In a sea of so many predictions, what are the best lessons for last year and insights for the coming year?
By now, 2 months into 2023, you’ve probably been inundated with “year in review” and “predictions for the year ahead” articles. In a sea of predictions, tips and hunches, we decided to sift through dozens of these, so you don’t have to. We discovered some gems being touted from different vantage points and polished them to reflect a few major themes that will influence the next 12 months.
Planning for a new year is like driving a car. You need to spend more time looking forward then backward, else you may run into an obstruction on the road ahead. In a car, the rear-view mirror takes up about 5% of the front windshield – with the remaining 95% for looking forward. We think that percentage looking backward and forward is spot on. Keep your eyes on the road ahead when driving and keep your focus on what’s coming when planning.
A look back at 2022
After nearly three years of pandemic-influenced economics, the world's supply chains are still in a turbulent landscape. A few of the most significant stories to impact our industries included:
- FedEx terminated delivery agreements with smaller carriers and the domino effect was profound, creating what some people called a real David vs. Goliath story.
- As peak pandemic shopping demand began to cool off, Amazon was hit with $6B in costs due to excess labor and warehouse inefficiencies.
- Ocean shipping rates plunged 60% in 2022. Market conditions made a sharp reversal after freight rates had increased by almost 10-fold in 2021 due to port backlogs and surges in cargo.
- Inventory glut: Port backlogs contributed to a backlog of excess inventory. Warehouses and retailers alike found themselves overstocked with goods, and consumer demand could not keep up. This problem is sometimes described as the "bullwhip effect" - a magnified ripple of demand that travels up the supply chain.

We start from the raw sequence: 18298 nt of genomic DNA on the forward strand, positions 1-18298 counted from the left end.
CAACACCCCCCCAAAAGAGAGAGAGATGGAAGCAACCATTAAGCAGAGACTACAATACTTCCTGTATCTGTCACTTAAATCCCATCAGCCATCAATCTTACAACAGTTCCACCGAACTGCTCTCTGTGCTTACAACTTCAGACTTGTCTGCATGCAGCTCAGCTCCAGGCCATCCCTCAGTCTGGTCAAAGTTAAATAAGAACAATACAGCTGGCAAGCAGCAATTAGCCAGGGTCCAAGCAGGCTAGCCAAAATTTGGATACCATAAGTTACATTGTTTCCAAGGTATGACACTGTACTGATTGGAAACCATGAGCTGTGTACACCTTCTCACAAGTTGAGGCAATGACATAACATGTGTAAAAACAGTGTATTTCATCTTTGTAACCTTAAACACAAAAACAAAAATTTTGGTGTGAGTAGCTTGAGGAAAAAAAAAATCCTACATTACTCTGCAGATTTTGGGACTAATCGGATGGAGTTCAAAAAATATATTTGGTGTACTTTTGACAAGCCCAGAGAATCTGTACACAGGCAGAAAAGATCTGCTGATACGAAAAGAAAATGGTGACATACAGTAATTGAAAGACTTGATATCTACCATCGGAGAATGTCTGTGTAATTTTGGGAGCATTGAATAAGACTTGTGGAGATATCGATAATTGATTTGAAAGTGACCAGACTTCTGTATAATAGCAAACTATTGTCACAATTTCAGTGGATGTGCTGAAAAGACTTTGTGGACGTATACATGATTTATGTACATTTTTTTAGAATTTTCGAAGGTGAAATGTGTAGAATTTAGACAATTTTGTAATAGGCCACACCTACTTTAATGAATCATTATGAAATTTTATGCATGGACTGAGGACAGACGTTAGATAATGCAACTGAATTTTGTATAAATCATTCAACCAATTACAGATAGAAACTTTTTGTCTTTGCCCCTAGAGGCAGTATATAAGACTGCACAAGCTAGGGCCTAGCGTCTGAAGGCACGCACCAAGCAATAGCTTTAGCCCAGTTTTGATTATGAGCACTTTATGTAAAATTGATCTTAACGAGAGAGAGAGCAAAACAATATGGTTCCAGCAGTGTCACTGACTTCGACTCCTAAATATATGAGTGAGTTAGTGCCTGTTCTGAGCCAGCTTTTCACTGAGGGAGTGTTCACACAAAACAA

A look forward at 2023
Trend 1: Gen Z is coming of age and businesses need to take note.
More and more industries are starting to prioritize the Gen Z demographic as they come of age and their spending power grows. The supply chain sector is no different. Gen Zs are the first generation to grow up entirely in an online world that transcends borders. Born between 1997 and 2012, there are 2 billion Gen Z worldwide and their buying potential is vast.
Gen Z will continue to drive digital trends like TikTok’s rise and mobile eCommerce.
It is expected that Gen Z will surpass Gen X in the number of digital buyers by 2025.
Consider this when you invest in new technology, markets, clients, and products. How best should you position yourself for the savvy demographic that wields trillions of dollars in disposable income worldwide? They will be shopping for themselves now, and soon for their new families.
For eCommerce sellers, this requires reaching these emerging consumers in the places where they spend their time – online and on mobile devices. This means shippers will need to adapt new eCommerce fulfillment processes, whether they are retailers shipping online orders from decentralized fulfillment centers, 3PLs taking on B2C fulfillment, or manufacturers shipping orders directly to consumers (D2C).
Trend 2: Artificial intelligence (AI) is coming to a supply chain near you!
AI has been around for decades, and we interact with it daily – whether we notice it or not. Sometimes it works well and is subtle and seamless — other times it is obvious and cumbersome. The sophistication of AI technology is growing exponentially these days as evidenced by the recent hype around ChatGPT, Bard, Lensa, and other tools.
How will this impact the supply chain? Predictive AI is another tool that will help humans crunch and analyze vast amounts of data beyond human capacity. Banks are well aware of this and are already working on adopting AI to develop new FinTech for the future.